Brassicaceae. Perennial herb typically 6-20 in (15-50 cm) high. Stem: generally solitary and erect, often procumbent in older plants, hairy at the base, sparsely hairy above. Leaves: 1.5-3 in (4-8 cm) long, broadly ovate to lens-shaped, with edges entire and sometimes toothed. Basal leaves more slender but larger than stem leaves, narrow into short petiole, and form basal rosette. Stem leaves sessile, clasping stem with ear-like lobes. Leaves and stem blue-green to gray-green. Inflorescence: composed of numerous, showy, small white flowers with white 1/8 in (3 mm) petals. Flowers: in a flat top inflorescence on one to several flowering branches. There are 4 obtuse, glabrous sepals with white margins, and 4 white petals, broad at the apex and narrowing to a claw at the base. Fruit: somewhat heart-shaped, consisting of two valves and a small persistent style at the apex; becomes inflated and veined at maturity. Seeds: 0.08 in (2 mm) long, 0.06 in (1.5 mm) wide, dark reddish brown with 1-2 seeds in each half, which are finely pitted, slightly flattened, rounded at one end and narrowed to a blunt point at the other. The whitish rhizome-like rootstocks can penetrate downward several feet and laterally as far as 6 ft (1.8 m) (Hickman 1993, Cook 1987, Mulligan and Frankton 1962).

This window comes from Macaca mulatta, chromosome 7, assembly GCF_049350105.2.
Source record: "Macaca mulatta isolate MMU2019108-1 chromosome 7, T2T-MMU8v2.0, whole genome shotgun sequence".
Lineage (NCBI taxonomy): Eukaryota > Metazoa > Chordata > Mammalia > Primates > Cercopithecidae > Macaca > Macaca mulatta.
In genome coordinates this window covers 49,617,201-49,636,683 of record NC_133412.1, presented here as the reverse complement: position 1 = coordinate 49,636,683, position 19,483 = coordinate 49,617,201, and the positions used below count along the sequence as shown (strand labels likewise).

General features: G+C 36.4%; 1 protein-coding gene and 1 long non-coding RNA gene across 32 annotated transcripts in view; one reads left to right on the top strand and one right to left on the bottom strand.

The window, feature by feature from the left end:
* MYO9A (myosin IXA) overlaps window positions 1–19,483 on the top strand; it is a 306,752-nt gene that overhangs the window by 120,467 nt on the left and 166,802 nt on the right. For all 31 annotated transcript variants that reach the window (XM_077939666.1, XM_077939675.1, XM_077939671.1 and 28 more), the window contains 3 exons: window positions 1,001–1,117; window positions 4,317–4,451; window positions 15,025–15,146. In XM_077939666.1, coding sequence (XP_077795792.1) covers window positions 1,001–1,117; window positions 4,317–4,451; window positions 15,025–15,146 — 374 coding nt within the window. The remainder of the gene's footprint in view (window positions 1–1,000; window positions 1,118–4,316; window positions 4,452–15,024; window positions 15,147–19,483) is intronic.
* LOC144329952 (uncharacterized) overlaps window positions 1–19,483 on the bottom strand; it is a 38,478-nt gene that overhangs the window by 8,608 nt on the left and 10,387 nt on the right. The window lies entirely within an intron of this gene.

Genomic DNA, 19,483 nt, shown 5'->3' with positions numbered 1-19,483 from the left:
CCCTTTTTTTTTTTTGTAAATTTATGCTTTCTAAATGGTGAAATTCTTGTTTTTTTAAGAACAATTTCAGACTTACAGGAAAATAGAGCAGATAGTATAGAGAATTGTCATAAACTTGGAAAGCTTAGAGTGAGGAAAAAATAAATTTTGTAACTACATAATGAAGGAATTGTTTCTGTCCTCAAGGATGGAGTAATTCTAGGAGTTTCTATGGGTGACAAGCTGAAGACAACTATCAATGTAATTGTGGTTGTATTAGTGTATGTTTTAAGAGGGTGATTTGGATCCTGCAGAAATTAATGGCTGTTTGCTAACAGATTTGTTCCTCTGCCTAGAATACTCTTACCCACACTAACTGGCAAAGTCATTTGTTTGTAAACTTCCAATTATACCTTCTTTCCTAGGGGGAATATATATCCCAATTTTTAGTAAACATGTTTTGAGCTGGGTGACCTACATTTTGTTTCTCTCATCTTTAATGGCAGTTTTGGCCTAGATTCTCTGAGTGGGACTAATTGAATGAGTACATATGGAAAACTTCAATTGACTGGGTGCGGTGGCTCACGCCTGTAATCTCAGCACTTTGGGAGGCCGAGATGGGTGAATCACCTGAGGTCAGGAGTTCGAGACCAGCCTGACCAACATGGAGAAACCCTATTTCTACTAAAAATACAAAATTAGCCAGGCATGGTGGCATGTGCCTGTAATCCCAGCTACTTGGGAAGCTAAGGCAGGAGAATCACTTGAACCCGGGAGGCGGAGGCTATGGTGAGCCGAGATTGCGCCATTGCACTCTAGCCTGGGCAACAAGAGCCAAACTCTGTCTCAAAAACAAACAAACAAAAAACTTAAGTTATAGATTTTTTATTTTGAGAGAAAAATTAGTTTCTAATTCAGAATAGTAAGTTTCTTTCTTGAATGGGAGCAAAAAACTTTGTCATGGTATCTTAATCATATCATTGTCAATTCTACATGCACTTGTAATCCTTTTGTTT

cardaria draba-illus

WHERE WOULD I FIND IT?

Cardaria draba and C. chalepensis grow in many habitats and areas of the state, except in the Mojave and Colorado deserts (Barbe 1990). C. draba occurs in wet and dry grasslands, scrubs, and arid areas with alkali soils. It is most often found in open, unshaded areas on disturbed, generally saline soils, but can grow on almost any soil. It generally is found at elevations of less than 4,000 feet, but it is known from elevations of over 8,000 feet in Utah and over 6,000 feet in Montana. It survives heavy frosts and snowfall, but may favor wetter sites in harsher climates (Cook 1987, Robbins et al. 1974).

Cardaria chalepensis concentrations exist in grainfields and hayfields and along roadsides in Siskiyou County, the Sacramento-San Joaquin Delta, and in Kings and Tulare counties (Barbe 1990). It is particularly common in the north on red-brown soils and in disturbed, generally saline soils and fields (Mulligan and Findley 1974).

WHERE DID IT COME FROM AND HOW IS IT SPREAD?